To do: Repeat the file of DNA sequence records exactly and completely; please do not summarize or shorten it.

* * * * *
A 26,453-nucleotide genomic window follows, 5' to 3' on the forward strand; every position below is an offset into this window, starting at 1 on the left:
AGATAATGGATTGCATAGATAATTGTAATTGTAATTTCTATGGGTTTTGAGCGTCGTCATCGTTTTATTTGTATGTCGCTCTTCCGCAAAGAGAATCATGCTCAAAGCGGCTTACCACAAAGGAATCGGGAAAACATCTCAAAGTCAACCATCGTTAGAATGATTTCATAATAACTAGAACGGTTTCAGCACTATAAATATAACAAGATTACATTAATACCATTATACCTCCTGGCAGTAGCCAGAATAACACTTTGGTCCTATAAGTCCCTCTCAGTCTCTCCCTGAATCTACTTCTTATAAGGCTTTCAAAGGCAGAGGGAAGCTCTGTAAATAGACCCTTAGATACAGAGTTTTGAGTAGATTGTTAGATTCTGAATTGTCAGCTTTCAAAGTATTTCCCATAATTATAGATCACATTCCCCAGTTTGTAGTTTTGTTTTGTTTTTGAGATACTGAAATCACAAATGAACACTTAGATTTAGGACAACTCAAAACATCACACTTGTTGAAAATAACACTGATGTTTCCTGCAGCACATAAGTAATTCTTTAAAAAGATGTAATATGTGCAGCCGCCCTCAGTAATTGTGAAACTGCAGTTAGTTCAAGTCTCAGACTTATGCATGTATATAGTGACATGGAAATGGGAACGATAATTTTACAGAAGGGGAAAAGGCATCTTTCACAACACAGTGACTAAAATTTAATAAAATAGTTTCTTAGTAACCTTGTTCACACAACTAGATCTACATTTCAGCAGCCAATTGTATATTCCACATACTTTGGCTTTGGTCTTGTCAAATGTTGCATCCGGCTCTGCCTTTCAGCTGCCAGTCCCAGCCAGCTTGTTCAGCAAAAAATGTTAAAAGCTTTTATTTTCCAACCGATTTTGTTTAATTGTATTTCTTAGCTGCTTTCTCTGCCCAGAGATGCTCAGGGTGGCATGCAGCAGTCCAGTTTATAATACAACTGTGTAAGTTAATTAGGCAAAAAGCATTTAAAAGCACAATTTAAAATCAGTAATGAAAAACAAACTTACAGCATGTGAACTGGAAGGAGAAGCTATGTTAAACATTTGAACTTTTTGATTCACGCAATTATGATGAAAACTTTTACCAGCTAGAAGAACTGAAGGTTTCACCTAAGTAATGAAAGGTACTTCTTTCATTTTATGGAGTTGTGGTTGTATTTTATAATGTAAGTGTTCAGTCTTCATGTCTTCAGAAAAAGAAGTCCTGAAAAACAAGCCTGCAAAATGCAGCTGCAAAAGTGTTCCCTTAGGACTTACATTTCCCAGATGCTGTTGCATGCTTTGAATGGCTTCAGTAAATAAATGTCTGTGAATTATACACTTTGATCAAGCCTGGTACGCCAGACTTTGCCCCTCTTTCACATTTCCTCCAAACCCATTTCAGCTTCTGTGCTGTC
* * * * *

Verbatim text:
A 26,453-nucleotide genomic window follows, 5' to 3' on the forward strand; every position below is an offset into this window, starting at 1 on the left:
AGATAATGGATTGCATAGATAATTGTAATTGTAATTTCTATGGGTTTTGAGCGTCGTCATCGTTTTATTTGTATGTCGCTCTTCCGCAAAGAGAATCATGCTCAAAGCGGCTTACCACAAAGGAATCGGGAAAACATCTCAAAGTCAACCATCGTTAGAATGATTTCATAATAACTAGAACGGTTTCAGCACTATAAATATAACAAGATTACATTAATACCATTATACCTCCTGGCAGTAGCCAGAATAACACTTTGGTCCTATAAGTCCCTCTCAGTCTCTCCCTGAATCTACTTCTTATAAGGCTTTCAAAGGCAGAGGGAAGCTCTGTAAATAGACCCTTAGATACAGAGTTTTGAGTAGATTGTTAGATTCTGAATTGTCAGCTTTCAAAGTATTTCCCATAATTATAGATCACATTCCCCAGTTTGTAGTTTTGTTTTGTTTTTGAGATACTGAAATCACAAATGAACACTTAGATTTAGGACAACTCAAAACATCACACTTGTTGAAAATAACACTGATGTTTCCTGCAGCACATAAGTAATTCTTTAAAAAGATGTAATATGTGCAGCCGCCCTCAGTAATTGTGAAACTGCAGTTAGTTCAAGTCTCAGACTTATGCATGTATATAGTGACATGGAAATGGGAACGATAATTTTACAGAAGGGGAAAAGGCATCTTTCACAACACAGTGACTAAAATTTAATAAAATAGTTTCTTAGTAACCTTGTTCACACAACTAGATCTACATTTCAGCAGCCAATTGTATATTCCACATACTTTGGCTTTGGTCTTGTCAAATGTTGCATCCGGCTCTGCCTTTCAGCTGCCAGTCCCAGCCAGCTTGTTCAGCAAAAAATGTTAAAAGCTTTTATTTTCCAACCGATTTTGTTTAATTGTATTTCTTAGCTGCTTTCTCTGCCCAGAGATGCTCAGGGTGGCATGCAGCAGTCCAGTTTATAATACAACTGTGTAAGTTAATTAGGCAAAAAGCATTTAAAAGCACAATTTAAAATCAGTAATGAAAAACAAACTTACAGCATGTGAACTGGAAGGAGAAGCTATGTTAAACATTTGAACTTTTTGATTCACGCAATTATGATGAAAACTTTTACCAGCTAGAAGAACTGAAGGTTTCACCTAAGTAATGAAAGGTACTTCTTTCATTTTATGGAGTTGTGGTTGTATTTTATAATGTAAGTGTTCAGTCTTCATGTCTTCAGAAAAAGAAGTCCTGAAAAACAAGCCTGCAAAATGCAGCTGCAAAAGTGTTCCCTTAGGACTTACATTTCCCAGATGCTGTTGCATGCTTTGAATGGCTTCAGTAAATAAATGTCTGTGAATTATACACTTTGATCAAGCCTGGTACGCCAGACTTTGCCCCTCTTTCACATTTCCTCCAAACCCATTTCAGCTTCTGTGCTGTC